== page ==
3 New Klepto-Collaborative Poems


The technical/communication universe is supremely ticked off at me:  first my Mac died, then my iPhone’s Apps all got erased, then Comcast internet services failed, going on over a week now.  Which is why I haven’t posted for a while.  But now I come back to you with 3 new klepto-collaborative poems from TEDxAustin!

I’d like to do a much more thorough intro on these speakers, as I did with the previous ones for Chris Riley  and David R. Dow, but I’m zipping in and out of this Starbucks as quickly as possible so this is going to be a bit more brief than I’d prefer.

Todd Humphreys is a professor of aerospace engineering and engineering mechanics.  He heads a team at UT studying GPS technology: spoofing and jamming, personal, corporate and national security, all of its capacity to serve us, save us, get us lost, or harm us.  What I really wanted to ask him is whether the little blue GPS dots can be utilized to find my car in the airport parking garage.  There really should be an App for that.  Wait.  Is there already?  Somebody let me know.

One of the ways this technology has impacted my own life in the last couple of years is by way of an App called Cyclemeter by Abvio.  I ride in the NYC Marathon with Team Leary Firefighters Foundation using a recumbent trike as reasonable accommodation for a disability.  (you can read about that on my other blog, Wonky Woman On A Bent Trike, if you’re so inclined)  It does what you’d expect in terms of mapping and timing rides, giving me that data in nifty little graphs that compare my times from previous rides on the same route and keeps all my rides on a calendar so that I can chart my progress by week, month, year.  But what I find most valuable about Cyclemeter is the peace-of-mind quotient.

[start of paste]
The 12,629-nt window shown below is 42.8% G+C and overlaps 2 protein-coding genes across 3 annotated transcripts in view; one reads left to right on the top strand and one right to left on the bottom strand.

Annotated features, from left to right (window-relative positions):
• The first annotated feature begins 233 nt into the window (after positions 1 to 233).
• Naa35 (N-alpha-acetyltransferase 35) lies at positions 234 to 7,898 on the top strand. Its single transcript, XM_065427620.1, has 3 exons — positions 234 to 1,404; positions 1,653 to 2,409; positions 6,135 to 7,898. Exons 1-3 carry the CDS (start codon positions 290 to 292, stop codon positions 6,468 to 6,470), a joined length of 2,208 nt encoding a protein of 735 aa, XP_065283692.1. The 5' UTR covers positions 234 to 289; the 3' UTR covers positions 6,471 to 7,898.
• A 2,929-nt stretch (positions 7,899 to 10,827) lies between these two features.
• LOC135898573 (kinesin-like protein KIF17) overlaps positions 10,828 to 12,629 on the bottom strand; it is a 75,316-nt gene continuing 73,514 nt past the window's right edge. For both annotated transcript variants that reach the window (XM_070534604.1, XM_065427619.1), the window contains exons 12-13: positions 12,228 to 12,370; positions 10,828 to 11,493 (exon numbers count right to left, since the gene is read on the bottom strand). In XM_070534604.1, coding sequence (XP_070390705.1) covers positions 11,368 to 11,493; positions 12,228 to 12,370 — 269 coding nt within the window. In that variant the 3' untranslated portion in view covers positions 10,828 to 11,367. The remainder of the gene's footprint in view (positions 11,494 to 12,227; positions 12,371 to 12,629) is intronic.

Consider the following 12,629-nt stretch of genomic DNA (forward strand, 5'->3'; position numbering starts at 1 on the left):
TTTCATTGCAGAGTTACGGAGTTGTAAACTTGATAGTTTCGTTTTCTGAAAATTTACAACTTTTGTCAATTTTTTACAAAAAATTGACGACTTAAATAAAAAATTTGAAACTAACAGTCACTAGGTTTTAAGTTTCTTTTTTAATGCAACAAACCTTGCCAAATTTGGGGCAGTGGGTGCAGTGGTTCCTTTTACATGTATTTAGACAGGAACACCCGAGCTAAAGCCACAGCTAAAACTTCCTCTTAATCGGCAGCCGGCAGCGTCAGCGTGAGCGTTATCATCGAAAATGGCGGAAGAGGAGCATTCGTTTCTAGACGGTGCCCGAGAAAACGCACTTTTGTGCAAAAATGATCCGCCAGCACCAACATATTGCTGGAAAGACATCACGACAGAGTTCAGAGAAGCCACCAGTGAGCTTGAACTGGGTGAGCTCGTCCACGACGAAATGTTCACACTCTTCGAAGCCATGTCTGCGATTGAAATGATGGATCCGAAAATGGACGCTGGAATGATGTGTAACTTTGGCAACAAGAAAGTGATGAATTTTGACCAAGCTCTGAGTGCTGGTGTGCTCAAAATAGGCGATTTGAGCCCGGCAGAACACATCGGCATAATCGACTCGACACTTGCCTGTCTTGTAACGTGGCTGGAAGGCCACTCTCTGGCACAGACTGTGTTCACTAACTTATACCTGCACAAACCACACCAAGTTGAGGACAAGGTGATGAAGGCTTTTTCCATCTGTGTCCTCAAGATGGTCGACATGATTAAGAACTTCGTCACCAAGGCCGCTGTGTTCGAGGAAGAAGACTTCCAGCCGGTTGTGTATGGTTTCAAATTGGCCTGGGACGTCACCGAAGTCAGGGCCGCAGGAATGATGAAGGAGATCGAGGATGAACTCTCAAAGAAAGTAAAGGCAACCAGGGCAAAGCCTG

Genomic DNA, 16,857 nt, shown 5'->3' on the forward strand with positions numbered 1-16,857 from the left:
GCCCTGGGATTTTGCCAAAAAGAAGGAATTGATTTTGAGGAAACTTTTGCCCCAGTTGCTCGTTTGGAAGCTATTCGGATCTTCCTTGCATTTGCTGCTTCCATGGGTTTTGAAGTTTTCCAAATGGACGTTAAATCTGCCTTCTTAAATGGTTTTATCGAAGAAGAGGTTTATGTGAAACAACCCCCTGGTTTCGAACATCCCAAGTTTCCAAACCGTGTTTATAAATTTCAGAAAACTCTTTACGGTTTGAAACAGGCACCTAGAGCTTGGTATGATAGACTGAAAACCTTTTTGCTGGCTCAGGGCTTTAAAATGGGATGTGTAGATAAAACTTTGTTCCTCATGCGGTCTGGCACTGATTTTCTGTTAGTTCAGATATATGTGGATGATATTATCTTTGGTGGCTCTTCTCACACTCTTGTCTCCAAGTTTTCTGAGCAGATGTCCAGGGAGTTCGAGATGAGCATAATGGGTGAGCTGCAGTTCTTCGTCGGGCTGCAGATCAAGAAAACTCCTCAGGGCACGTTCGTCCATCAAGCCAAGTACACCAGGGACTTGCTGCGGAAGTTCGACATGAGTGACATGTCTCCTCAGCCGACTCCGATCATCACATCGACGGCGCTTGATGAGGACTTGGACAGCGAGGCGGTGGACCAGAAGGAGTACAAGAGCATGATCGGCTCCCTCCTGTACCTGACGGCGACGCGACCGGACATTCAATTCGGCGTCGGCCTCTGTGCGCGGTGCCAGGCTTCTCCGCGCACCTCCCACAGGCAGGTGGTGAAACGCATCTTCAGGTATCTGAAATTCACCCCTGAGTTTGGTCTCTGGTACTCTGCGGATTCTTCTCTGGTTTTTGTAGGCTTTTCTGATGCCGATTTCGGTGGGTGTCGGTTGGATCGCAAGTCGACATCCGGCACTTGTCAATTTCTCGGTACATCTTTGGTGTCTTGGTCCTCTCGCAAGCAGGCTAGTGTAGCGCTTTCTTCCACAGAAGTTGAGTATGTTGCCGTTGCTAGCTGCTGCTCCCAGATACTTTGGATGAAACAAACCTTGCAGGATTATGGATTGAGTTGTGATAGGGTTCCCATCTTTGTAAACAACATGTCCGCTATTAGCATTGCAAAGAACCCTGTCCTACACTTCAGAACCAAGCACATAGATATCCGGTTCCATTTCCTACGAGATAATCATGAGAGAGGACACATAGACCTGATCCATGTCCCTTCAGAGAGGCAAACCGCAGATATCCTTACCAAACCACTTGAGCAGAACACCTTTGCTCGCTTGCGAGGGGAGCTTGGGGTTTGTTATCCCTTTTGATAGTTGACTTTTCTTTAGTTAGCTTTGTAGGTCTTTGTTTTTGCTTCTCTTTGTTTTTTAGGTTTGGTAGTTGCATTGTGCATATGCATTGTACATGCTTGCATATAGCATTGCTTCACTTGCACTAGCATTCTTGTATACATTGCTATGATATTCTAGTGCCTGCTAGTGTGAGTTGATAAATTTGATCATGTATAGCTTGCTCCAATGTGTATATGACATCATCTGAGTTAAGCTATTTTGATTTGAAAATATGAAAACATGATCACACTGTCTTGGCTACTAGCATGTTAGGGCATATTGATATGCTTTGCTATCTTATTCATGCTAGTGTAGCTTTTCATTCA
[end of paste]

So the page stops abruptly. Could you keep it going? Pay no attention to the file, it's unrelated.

I have MS, and in the day to day world I go about my life with the help of my mobility assistance dog.  When I’m out riding, though, Luke is not able to be with me.   So anytime I’m off the trike during rides – water fountain, bathroom breaks, doing emergency maintenance, stretching, manhandling the trike in and out of the rack on the car – I’m at increased risk for falling.  Since one of Luke’s primary superpowers is helping me up when I fall, being out on roads and trails without him is a mite dangerous.  (this is one of those risk/reward things)

When I’m out on training rides I’m usually too steeped in the freedom and independence that I’m enjoying to worry about the What Ifs, but my husband Gary does not have the same distractions from concern.  When I’m away from home riding, without my trusty sidekick/co-pilot, part of Gary’s consciousness is wrapped up in wondering if I’m okay, whether I’m back home safe and sound yet.  A phone call at the beginning, half-way through and the end of my ride used to be our routine.  But now, thanks to Cyclemeter, life’s much simpler for both of us, and much less anxiety ridden on Gary’s part.